PARIS - PSA will launch versions of the Peugeot 406 and Citroen Xantia later this year with a new direct injection diesel engine.
The engines use Robert Bosch's new common-rail, direct-injection technology, known as HDI.
Another 20 PSA models will be equipped with 2.0- and 2.2-liter HDI engines during 1999.
PSA will follow by a few months the introduction of the Bosch diesel on the Alfa Romeo 156 and Mercedes C-class.
'It's a true revolution that underlines the new ambition of PSA in diesel engines,' said Daniel Marteau, HDI project manager at PSA.
Marteau said the new HDI diesel offers very high torque at low engine speeds (250Nm at 1500rpm) and a 3dB decrease in noise.
Emissions have also been reduced - 20 percent of CO2, 40 percent of carbon monoxide, 50 percent of unburned hydrocarbons; and 60 percent of particulates have been cut.
The program is critical for PSA, the leading producer of diesel engines in Europe with one million units in 1997. The HDI will be available first in supercharged, 2-liter and 2.2-liter versions, equipped with two or four valves per cylinder. The 2-liter will make 110hp. It will be available first on the Xantia and 406 this autumn. Prices have not been announced but are expected to be higher than current diesels.
The HDI will replace PSA's XUD diesel family. The XUD is available in 1.8-, 1.9, and 2.1-liter versions. It is used on all PSA models, except the 106 and Saxo superminis. They use the TUD engine family.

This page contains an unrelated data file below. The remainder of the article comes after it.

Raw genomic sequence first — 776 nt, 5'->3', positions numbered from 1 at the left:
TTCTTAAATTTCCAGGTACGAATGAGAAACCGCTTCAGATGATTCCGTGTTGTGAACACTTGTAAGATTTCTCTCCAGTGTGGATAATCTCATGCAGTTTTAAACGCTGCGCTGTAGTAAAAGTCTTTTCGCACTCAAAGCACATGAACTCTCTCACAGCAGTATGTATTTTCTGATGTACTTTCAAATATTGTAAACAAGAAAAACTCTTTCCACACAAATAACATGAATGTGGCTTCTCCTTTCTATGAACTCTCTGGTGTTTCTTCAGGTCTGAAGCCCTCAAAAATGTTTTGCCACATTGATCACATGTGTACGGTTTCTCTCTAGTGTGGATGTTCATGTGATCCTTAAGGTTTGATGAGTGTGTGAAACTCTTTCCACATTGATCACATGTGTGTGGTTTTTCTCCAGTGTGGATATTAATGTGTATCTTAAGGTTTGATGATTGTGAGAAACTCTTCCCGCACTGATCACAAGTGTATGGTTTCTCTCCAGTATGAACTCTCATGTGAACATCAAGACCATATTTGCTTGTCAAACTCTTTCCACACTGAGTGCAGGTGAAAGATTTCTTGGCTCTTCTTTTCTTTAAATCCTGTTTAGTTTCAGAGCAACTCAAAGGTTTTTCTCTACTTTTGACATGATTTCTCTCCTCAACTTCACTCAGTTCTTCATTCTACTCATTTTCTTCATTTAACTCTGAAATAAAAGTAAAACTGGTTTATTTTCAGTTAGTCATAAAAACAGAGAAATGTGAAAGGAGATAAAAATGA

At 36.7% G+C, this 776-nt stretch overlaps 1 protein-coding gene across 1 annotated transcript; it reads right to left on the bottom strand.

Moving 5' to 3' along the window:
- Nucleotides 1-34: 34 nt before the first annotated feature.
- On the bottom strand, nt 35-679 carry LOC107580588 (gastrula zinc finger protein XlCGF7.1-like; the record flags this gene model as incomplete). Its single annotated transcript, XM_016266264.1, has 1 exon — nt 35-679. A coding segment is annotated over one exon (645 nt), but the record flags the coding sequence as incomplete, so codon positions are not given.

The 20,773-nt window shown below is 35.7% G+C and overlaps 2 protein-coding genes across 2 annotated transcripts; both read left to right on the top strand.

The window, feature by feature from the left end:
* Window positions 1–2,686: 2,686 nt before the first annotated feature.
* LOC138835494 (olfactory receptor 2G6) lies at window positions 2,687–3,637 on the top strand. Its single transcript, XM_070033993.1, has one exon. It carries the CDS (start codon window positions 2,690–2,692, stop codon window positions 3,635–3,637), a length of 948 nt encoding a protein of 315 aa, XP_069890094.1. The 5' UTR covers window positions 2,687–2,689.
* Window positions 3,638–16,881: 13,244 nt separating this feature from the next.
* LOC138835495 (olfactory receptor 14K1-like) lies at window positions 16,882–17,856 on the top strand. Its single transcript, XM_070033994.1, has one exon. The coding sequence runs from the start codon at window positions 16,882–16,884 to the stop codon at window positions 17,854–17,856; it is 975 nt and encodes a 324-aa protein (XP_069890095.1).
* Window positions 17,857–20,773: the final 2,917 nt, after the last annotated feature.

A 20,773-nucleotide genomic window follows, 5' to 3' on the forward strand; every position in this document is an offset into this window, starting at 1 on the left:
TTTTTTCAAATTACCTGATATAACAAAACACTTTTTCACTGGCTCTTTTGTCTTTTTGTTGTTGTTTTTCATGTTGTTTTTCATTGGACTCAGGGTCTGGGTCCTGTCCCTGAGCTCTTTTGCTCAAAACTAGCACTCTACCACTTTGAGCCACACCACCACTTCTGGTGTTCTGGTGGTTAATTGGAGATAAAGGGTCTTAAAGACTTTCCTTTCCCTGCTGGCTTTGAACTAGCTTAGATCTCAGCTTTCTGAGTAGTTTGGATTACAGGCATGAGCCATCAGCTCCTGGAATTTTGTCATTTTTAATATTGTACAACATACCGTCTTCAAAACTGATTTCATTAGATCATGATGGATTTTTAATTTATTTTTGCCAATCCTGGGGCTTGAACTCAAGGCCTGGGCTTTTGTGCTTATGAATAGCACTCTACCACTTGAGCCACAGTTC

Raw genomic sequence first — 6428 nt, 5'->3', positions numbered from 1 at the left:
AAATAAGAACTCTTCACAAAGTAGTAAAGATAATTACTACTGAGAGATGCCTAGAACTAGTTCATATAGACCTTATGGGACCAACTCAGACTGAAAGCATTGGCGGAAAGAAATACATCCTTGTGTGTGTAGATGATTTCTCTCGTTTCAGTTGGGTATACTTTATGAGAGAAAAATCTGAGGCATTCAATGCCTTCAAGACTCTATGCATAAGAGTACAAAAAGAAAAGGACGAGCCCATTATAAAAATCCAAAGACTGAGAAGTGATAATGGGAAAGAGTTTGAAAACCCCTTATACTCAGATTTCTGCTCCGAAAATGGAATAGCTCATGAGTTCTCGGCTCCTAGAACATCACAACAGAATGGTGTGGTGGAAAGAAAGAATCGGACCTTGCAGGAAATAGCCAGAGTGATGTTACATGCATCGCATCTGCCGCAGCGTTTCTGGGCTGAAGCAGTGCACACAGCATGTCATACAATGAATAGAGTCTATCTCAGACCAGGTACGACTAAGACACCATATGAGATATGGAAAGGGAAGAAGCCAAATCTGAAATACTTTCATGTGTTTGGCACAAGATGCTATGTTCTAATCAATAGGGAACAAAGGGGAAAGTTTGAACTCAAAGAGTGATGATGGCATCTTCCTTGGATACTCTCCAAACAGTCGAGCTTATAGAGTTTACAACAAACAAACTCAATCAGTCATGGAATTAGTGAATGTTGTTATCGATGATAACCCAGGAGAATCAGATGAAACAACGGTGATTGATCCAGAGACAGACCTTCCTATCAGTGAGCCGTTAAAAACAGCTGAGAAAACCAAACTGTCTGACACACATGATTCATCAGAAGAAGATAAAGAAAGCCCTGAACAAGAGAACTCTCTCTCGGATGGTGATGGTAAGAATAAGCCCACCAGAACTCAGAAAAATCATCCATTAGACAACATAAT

PSA also makes the D, J, and DK5/DJ5 diesel families. The DJ5, a 2.5-liter, 110hp engine, was the first direct-injection diesel built by PSA, but it uses an earlier technology. It was introduced in 1996 on the Citroen Jumper/Peugeot Boxer commercial vans.
PSA plans a fast ramp-up of the HDI. Daily production in Tremery will start at 400 units in October 1998 and rise to 700 in December, 1,700 in March 1999 and more than 2,000 in June 1999. Last year, Tremery's daily output was 4,730 engines, including 3,600 XUD diesels.
PSA spent FF3 billion ($500 million) on the HDI project. FF2 billion went to the Tremery plant in eastern France, the company's biggest engine facility, and FF1 billion for design and development.
The new engine was developed in 36 months. The project team was based at PSA's Velizy technical center near Paris. The La Garenne and Sochaux technical centers also contributed to the project.